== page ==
#StayCoding

Total Study Time Day 0-6: 35 Hours.

Day 1: A Craftsman’s Toolbox

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No matter what the task is at hand or challenge to be faced, awareness and familiarity of one’s tools enables each craftsman to be as effective as possible. In my desired craft of Software Development, Text Editors are tools with much potential. Many debates have been sparked over which Text Editor is the best. However, there is no debate that an engineer with thorough knowledge of their Text Editor of choice is more efficient, than an engineer who is not.

The Text Editor that I chose to embark on this journey of Software Development mastery with is Sublime Text 3. Because of when I bought my license for Sublime Text 2, it could be applied to Sublime Text 3 at no extra cost. Sublime is rich in community support, packages, customizable snippets, and speed, all of which, position a Developer to approach each project on good footing. For myself, choosing Sublime Text was a no brainer.

To begin learning advanced workflow techniques in Sublime, I watched a course by Jeffrey Way. Mr. Way’s explanations of Sublime and the components that empower the Developers who use it are both rigorous and concise. He covers native features that ship with Sublime, downloadable packages, instructions on how to extend sublime, and much more. Although the course covers Sublime Text 2, much of the course translates to Sublime Text 3 and still offers the viewers much value.

Continuing to acclimate myself to Sublime Text 3, I have decided to purchase and read Mastering Sublime Text by Dan Peleg. More on this, later this week.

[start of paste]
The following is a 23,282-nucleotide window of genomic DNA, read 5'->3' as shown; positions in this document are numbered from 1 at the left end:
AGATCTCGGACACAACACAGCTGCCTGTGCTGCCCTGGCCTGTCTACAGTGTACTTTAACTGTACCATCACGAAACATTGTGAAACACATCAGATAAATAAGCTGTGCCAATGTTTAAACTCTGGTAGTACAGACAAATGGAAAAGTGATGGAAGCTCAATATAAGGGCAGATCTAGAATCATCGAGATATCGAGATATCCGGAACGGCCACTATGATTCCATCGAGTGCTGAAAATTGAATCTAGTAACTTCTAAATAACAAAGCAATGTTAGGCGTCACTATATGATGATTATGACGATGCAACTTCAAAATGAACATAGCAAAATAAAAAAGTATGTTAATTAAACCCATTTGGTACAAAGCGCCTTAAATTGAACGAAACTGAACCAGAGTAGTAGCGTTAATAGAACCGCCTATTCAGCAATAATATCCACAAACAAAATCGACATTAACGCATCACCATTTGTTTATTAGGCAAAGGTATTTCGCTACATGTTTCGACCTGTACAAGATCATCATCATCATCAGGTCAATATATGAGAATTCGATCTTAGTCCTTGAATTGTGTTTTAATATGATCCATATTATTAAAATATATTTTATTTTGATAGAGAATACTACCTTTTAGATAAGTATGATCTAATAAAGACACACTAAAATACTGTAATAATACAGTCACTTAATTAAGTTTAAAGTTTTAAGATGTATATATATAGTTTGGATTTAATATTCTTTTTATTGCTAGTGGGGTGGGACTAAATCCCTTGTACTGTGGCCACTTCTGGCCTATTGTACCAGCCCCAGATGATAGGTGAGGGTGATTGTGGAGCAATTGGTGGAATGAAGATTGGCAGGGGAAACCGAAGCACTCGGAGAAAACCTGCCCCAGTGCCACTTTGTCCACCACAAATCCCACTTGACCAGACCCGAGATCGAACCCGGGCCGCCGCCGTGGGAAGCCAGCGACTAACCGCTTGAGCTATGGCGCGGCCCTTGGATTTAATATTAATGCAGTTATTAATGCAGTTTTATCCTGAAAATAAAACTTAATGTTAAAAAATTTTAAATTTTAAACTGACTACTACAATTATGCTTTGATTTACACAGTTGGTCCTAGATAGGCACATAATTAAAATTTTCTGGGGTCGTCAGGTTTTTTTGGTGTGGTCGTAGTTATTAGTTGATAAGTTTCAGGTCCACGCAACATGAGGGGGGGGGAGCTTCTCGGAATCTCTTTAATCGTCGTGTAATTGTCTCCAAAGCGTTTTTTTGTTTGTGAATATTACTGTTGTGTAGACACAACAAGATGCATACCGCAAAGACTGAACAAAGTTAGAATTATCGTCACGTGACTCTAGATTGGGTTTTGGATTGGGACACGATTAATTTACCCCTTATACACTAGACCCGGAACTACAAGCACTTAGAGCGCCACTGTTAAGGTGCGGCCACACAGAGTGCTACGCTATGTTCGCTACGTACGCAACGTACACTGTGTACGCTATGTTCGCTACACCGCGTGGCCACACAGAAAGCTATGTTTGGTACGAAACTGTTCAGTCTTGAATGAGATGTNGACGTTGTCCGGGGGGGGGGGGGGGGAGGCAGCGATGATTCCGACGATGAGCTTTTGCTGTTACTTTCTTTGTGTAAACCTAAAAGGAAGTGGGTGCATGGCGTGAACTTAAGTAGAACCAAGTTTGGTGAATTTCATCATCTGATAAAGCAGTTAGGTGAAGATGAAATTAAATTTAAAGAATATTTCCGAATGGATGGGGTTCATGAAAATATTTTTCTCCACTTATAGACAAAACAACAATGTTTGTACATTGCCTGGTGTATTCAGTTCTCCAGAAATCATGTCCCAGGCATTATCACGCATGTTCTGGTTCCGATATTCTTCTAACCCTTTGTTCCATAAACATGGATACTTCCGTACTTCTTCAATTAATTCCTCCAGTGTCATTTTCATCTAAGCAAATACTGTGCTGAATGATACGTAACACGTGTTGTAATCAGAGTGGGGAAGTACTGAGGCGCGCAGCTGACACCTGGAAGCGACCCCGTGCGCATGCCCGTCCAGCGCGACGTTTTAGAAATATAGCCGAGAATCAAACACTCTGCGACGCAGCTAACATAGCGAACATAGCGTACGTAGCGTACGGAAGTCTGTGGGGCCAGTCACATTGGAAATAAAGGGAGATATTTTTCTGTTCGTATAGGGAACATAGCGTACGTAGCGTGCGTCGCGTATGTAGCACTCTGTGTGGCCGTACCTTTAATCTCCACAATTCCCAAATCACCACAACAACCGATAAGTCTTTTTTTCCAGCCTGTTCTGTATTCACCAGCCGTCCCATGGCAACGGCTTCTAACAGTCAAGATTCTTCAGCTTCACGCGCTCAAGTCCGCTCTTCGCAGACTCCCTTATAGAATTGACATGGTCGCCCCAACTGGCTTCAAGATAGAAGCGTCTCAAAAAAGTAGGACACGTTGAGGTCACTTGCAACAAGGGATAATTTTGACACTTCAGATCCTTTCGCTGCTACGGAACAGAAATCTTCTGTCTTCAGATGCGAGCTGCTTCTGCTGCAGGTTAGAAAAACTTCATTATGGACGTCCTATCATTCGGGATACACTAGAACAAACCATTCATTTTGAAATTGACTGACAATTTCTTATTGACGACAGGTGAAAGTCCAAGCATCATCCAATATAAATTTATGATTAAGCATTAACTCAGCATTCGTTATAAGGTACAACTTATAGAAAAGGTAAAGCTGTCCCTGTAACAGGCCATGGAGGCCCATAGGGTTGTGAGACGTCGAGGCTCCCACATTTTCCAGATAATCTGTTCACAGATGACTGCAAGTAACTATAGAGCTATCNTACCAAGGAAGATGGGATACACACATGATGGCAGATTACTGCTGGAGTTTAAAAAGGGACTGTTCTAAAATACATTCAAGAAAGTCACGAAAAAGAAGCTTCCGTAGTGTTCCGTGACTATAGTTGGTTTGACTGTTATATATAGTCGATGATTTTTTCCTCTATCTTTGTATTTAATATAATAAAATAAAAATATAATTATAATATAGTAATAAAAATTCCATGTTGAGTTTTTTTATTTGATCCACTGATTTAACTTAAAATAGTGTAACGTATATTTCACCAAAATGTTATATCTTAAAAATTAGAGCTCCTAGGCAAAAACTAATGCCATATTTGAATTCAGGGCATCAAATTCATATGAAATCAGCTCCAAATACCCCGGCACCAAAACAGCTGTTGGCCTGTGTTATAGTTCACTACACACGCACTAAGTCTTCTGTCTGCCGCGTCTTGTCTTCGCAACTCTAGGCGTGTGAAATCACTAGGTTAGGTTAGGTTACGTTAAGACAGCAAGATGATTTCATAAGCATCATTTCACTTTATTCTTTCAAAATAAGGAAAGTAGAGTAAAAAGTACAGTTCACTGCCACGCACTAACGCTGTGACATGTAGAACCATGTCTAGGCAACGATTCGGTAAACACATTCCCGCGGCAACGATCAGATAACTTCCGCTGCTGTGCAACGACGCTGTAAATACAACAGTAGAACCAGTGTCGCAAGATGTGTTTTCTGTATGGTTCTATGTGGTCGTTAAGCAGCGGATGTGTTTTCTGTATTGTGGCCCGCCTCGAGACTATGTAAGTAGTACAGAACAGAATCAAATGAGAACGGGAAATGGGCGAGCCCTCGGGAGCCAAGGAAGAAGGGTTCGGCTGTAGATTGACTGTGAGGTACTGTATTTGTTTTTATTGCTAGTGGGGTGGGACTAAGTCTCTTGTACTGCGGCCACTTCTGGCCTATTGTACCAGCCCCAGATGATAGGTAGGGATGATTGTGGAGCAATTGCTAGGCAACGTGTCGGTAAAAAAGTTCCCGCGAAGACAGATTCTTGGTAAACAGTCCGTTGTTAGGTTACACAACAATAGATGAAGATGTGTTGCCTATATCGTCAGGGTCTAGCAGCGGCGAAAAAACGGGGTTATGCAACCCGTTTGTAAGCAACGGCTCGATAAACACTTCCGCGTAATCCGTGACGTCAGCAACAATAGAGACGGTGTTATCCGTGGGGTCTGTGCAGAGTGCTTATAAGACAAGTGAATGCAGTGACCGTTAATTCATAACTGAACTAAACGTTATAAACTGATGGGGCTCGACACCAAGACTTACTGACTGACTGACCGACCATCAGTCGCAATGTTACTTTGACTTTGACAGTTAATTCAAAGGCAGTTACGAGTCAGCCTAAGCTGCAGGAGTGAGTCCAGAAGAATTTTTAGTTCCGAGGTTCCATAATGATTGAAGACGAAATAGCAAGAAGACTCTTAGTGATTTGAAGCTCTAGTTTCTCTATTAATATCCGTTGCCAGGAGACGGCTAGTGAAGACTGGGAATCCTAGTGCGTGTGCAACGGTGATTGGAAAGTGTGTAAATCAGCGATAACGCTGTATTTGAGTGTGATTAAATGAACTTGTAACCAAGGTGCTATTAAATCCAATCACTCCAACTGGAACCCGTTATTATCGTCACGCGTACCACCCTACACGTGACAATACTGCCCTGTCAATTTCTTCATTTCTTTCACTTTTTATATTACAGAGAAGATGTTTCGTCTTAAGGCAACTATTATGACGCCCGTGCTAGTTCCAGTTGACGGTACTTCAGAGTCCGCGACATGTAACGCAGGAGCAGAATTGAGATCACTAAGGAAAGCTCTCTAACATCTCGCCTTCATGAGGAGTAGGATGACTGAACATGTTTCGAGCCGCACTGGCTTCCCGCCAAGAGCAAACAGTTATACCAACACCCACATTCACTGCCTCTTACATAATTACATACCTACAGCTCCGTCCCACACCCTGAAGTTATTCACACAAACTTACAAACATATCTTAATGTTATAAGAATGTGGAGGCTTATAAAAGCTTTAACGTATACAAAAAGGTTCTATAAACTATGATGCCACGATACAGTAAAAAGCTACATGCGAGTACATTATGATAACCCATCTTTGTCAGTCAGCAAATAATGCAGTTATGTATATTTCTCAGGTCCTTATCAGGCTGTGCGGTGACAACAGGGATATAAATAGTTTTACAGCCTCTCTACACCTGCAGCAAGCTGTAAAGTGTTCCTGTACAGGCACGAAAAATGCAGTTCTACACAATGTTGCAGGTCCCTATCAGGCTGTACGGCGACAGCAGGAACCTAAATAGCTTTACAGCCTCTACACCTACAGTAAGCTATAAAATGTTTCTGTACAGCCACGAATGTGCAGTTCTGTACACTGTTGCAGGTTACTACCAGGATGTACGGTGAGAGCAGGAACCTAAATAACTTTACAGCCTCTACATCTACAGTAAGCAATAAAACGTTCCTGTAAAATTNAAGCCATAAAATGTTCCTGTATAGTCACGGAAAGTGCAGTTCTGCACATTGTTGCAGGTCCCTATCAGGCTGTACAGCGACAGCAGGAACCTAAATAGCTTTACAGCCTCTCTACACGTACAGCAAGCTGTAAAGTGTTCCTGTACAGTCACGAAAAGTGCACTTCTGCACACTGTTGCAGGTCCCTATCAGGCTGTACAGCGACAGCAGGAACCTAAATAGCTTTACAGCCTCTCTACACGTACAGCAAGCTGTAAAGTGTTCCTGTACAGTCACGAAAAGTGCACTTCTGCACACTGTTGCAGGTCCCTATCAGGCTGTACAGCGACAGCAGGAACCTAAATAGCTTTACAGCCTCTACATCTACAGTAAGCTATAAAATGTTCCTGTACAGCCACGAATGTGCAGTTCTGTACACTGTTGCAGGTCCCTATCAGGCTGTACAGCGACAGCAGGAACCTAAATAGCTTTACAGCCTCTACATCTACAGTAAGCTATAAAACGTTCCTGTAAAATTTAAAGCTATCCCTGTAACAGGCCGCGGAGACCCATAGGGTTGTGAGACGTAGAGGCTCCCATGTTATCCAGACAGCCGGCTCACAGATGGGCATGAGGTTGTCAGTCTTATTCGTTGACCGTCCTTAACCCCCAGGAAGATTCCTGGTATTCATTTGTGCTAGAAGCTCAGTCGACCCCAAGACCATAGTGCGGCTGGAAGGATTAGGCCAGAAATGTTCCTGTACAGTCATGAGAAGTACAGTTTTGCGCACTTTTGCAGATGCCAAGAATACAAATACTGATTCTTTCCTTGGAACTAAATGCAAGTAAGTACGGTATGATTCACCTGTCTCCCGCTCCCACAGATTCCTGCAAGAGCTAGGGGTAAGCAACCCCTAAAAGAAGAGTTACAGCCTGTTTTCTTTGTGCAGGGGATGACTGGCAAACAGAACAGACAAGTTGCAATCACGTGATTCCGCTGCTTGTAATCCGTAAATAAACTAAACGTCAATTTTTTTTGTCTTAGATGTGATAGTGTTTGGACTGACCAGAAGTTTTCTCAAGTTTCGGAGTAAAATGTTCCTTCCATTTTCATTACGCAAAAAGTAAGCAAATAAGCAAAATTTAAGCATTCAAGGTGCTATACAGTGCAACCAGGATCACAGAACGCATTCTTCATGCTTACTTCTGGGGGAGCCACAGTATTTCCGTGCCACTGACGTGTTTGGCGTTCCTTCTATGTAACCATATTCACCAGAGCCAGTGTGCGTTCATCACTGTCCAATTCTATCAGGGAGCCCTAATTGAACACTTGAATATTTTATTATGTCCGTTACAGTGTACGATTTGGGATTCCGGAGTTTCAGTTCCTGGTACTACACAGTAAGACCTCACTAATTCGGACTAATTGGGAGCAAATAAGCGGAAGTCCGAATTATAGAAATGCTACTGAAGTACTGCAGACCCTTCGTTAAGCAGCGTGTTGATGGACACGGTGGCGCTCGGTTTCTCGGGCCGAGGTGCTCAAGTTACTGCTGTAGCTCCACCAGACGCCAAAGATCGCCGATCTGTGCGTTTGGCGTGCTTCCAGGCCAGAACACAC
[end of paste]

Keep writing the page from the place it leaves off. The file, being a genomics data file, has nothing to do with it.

#StayCoding

Day 0: The First Day Of The Rest Of My Life

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My name is Henessy Ceballos. Today is January 1st, of the year 2018. My goal is to obtain the position of Junior Full Stack Developer by May 15th, of the year 2018, in a rapidly growing company.

I have some practice coding in a couple of languages and I have built various projects, so my goal is to hit the ground running. I will cover fundamentals, but I will power though subjects/topics that I have a strong foundation in. My main study resources will be courses on Udemy, books I have compiled since my interest in the web began, and free tutorials. By the end of the 4 month period, I hope to have deployed apps based on the MEAN Stack, Angular2, React.js, and Meteor. I will also be going over technologies such as git, mocha, Heroku, AWS, and Sublime Text 3.

I will keep a record of my triumphs and my defeats in this blog. This blog will also serve as a log for the amount of time I spend studying/focused on learning each week. My goal is to commit roughly 40 hours a week(~6hrs/day) to my studies, while maintaining my various commitments.

Here is to realizing dreams and the pursuit of happiness. Cheers.

 

#StayCoding